A woman said that her husband was still alive in a New York hospital when doctors declared him dead.
“Can you imagine what it must have been like for him? To listen to the people I should be able to trust, tell him, try to convince me and my family that he’s dead, and he’s laying there alive?” Tammy Cleveland told CBS.
Her husband Michael Cleveland, 46, went into cardiac arrest one night in 2014 when the situation happened.
Medics on the scene performed CPR and shocked Cleveland’s heart, then rushed him to nearby DeGraff Memorial Hospital in the Buffalo area.
But less than an hour after arrival at the hospital, ER doctor Gregory Perry declared him dead.
Tammy Cleveland, though, said that Michael was still alive when the declaration happened.
She said her husband spent several hours displaying signs he was still alive, including bringing his legs up to the gurney and breathing.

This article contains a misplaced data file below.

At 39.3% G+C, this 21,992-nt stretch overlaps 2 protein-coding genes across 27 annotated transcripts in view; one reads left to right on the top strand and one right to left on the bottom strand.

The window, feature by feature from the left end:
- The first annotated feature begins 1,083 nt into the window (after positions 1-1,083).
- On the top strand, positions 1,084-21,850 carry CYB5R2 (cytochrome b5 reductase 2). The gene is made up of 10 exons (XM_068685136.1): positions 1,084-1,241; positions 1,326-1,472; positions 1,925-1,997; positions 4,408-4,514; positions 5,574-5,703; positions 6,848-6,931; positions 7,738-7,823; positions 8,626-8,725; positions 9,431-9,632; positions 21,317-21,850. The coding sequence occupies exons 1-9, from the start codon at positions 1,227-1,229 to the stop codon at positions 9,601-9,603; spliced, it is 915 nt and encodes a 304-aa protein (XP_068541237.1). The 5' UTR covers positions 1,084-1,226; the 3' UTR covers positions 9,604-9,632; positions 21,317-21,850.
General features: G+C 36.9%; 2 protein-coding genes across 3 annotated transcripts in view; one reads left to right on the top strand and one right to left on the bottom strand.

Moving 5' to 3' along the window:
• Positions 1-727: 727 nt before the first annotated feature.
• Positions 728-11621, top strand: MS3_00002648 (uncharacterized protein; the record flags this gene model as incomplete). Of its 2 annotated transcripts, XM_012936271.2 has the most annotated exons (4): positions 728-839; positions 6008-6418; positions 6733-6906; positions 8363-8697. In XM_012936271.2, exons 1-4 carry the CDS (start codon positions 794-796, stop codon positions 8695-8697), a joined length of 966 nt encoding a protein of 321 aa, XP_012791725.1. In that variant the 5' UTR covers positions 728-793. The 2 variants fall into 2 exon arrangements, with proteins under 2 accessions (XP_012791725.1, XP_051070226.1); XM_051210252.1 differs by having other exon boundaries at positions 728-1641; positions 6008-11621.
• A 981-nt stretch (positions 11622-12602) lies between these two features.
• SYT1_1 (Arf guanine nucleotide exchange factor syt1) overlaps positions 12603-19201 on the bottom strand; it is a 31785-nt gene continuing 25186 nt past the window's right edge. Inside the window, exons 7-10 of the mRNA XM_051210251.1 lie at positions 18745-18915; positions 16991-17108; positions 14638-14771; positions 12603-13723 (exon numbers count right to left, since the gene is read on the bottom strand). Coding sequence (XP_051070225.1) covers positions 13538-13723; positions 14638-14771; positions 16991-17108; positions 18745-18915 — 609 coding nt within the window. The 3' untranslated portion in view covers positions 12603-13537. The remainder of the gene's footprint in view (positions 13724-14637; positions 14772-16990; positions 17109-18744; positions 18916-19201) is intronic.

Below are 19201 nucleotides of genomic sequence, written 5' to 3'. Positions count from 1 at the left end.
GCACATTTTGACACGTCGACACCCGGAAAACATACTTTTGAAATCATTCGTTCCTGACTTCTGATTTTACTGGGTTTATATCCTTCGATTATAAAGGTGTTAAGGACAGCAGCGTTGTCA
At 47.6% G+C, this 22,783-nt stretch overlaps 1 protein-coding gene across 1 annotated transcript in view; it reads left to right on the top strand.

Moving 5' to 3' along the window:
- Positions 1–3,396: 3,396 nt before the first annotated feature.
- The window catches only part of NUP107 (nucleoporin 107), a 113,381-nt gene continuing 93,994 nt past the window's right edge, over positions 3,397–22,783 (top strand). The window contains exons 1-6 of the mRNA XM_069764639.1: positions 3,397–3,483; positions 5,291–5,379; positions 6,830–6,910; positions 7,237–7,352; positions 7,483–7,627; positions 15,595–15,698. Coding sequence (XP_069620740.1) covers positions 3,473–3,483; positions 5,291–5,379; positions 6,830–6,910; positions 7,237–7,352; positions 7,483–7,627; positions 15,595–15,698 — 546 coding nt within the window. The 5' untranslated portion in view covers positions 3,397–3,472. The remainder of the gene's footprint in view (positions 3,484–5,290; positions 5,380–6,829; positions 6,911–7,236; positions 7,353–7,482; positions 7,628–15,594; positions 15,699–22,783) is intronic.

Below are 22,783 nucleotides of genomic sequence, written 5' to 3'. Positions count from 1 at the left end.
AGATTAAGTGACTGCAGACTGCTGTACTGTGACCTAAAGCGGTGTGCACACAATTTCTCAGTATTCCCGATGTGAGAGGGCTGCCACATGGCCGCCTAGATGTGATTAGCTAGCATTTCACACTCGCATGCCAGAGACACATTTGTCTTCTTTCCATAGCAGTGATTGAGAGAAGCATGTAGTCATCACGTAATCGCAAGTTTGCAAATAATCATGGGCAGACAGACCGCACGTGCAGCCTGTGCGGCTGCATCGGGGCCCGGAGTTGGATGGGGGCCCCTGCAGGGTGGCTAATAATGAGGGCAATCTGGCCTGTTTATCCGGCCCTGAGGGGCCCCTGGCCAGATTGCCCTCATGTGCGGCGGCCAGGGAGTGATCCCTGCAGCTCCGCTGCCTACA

Despite her insistence that her husband was still alive, Tammy Cleveland said that Dr. Perry refused to perform a new physical exam either time he entered the room after the death declaration.
She said that Perry made a bizarre claim when she told him that her husband was still moving.
“He said that Michael is only 46 years old. He said that he’s got a lot of life… to expel out of his body,” Tammy said.
According to a deposition, though, when a coroner came to get the body, he told nurses to fetch Dr. Perry because he immediately noticed the body moving.
“Dead people don’t move,” the coroner said in the deposition, adding, “‘He needs to go in there and check his pulse.'”
It was 2 hours and 40 minutes after the initial death declaration when Dr. Perry found a pulse and had him rushed to another hospital for doctors to perform a procedure to open a blocked artery.
It was too late, though, and Michael Cleveland died.
The case is set to go to trial in April.
However, a judge last week threw a claim for intentional infliction of emotional distress out, reducing the potential financial liability for the hospital and doctor, reported The Buffalo News.
State Supreme Court Justice Frank Caruso said that the trial will instead focus on the claims of medical malpractice and negligent infliction of emotional distress.